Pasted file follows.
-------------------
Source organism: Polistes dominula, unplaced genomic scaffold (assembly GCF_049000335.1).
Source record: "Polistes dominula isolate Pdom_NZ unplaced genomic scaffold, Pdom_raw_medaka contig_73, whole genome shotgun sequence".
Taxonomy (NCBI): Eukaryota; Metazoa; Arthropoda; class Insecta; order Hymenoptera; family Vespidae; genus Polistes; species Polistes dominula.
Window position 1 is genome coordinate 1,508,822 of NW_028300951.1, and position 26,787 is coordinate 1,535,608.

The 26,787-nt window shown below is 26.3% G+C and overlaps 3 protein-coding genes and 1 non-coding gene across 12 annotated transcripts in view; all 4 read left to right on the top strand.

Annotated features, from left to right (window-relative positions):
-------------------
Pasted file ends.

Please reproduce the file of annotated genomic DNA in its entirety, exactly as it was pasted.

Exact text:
Source organism: Polistes dominula, unplaced genomic scaffold (assembly GCF_049000335.1).
Source record: "Polistes dominula isolate Pdom_NZ unplaced genomic scaffold, Pdom_raw_medaka contig_73, whole genome shotgun sequence".
Taxonomy (NCBI): Eukaryota; Metazoa; Arthropoda; class Insecta; order Hymenoptera; family Vespidae; genus Polistes; species Polistes dominula.
Window position 1 is genome coordinate 1,508,822 of NW_028300951.1, and position 26,787 is coordinate 1,535,608.

The 26,787-nt window shown below is 26.3% G+C and overlaps 3 protein-coding genes and 1 non-coding gene across 12 annotated transcripts in view; all 4 read left to right on the top strand.

Annotated features, from left to right (window-relative positions):